Bovine CBC reveals concurrent BLV and Anaplasmosis
By Julie Piccione, DVM, MS, DACVP
An adult angus bull was presented to a veterinarian for lethargy and weakness. The bull died shortly after blood collection. Blood and tissue samples were submitted to the Texas A&M Veterinary Medical Diagnostic Laboratory (TVMDL). The complete blood count revealed a marked leukocytosis characterized by a lymphocytosis at 43,000 lymphocytes/µL (reference interval 1,800 – 9,000 lymphocytes/µL) and a marked anemia with a PCV of 10 % (reference interval 24-46%). Blood smear examination confirmed the marked lymphocytosis and revealed numerous organisms consistent with Anaplasma marginale. Confirmatory testing included BLV PCR and Anaplasmosis ELISA.
Bovine leukemia virus (BLV) is a retrovirus spread by contact with bodily fluids through biting flies, breeding, colostrum/milk, and certain management practices. Infections can results in asymptomatic carriers or severe clinical disease. Approximately 40% of infected cattle will develop persistent lymphocytosis, as seen in this case. Although numbers vary between studies, approximately 5% of infected animals will develop lymphoid neoplasms.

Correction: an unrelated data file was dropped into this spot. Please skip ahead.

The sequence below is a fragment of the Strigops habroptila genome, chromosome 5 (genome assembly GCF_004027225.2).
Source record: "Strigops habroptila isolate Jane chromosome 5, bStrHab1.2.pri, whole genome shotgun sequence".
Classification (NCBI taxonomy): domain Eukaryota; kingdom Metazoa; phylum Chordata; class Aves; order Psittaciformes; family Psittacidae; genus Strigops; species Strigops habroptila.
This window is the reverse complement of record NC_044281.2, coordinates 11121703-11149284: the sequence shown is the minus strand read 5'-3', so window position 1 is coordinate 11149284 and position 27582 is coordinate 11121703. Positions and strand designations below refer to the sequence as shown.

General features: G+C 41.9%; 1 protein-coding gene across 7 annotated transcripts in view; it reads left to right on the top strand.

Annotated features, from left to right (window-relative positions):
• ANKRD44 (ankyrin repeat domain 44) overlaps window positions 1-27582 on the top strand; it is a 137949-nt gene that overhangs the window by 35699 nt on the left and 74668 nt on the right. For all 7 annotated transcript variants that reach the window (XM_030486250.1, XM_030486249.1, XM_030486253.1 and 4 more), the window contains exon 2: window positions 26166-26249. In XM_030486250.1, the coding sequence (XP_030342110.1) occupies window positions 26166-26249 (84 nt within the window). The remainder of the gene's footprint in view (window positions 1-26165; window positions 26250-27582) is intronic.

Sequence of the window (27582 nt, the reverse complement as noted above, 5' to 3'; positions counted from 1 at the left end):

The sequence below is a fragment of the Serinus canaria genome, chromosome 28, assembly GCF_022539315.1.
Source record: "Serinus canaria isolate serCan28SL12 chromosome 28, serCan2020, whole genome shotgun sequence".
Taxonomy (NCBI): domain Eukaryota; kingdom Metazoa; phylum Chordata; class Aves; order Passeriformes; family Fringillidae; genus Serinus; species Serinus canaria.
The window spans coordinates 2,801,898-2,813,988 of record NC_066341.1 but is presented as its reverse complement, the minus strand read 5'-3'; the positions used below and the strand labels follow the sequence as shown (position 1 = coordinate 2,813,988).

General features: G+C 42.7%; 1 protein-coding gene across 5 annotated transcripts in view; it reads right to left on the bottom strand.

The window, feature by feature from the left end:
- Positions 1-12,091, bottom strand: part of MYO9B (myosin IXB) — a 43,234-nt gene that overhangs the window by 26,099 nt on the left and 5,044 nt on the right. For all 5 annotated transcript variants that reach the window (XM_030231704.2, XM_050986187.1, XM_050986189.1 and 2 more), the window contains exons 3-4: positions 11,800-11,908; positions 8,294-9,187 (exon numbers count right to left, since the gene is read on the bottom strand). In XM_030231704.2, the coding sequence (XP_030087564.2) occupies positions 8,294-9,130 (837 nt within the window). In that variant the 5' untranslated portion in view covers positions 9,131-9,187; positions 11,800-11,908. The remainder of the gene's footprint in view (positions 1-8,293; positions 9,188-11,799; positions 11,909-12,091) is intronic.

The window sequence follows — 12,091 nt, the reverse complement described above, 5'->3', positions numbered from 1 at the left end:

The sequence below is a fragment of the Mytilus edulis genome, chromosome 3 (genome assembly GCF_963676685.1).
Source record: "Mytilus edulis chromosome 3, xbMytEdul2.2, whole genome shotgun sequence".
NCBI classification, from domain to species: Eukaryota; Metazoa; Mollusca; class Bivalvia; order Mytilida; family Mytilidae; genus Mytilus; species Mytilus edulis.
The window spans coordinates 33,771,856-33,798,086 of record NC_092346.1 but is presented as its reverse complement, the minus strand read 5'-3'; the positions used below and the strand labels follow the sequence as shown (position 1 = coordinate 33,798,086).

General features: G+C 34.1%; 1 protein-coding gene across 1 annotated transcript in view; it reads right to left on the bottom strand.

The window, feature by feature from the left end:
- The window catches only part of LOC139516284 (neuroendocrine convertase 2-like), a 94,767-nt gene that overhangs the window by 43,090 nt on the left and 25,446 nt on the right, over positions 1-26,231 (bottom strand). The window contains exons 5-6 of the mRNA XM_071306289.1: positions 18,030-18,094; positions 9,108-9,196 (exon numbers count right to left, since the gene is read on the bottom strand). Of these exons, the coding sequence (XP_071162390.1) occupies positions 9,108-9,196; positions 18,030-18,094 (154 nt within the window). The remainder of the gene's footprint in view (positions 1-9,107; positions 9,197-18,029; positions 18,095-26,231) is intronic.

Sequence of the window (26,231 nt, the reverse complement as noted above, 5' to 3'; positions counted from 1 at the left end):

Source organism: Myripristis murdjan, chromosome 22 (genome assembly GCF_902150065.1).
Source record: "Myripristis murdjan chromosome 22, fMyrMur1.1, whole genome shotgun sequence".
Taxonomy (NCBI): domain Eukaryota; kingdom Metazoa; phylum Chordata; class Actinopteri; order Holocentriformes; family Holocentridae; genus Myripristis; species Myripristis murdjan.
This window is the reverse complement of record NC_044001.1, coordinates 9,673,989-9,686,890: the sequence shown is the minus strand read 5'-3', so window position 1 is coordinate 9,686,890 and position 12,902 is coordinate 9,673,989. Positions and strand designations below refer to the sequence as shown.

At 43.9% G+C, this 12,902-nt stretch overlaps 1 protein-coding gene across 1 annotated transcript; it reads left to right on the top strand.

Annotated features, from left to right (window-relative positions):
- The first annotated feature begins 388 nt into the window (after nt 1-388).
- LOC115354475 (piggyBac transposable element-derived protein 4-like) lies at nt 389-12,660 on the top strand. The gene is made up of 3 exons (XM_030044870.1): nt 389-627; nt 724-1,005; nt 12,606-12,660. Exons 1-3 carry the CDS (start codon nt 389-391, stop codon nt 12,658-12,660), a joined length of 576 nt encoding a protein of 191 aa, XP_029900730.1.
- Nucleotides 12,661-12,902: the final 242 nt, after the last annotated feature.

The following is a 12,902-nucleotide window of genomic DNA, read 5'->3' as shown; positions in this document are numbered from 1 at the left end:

Anaplasmosis in cattle is most commonly caused by Anaplasma marginale, intraerythrocytic bacteria spread primarily by ticks. Although carrier states are also seen with Anaplasma sp. infections, severe disease, marked anemia, and death can occur. Evaluation of a blood smear can be highly specific for these infections; however, a negative blood smear does not rule out Anaplasmosis or BLV infections.
To learn more about this case, contact Dr. Julie Piccione, Clinical Pathology Section Head. For more information about TVMDL’s test catalog, visit tvmdl.tamu.edu.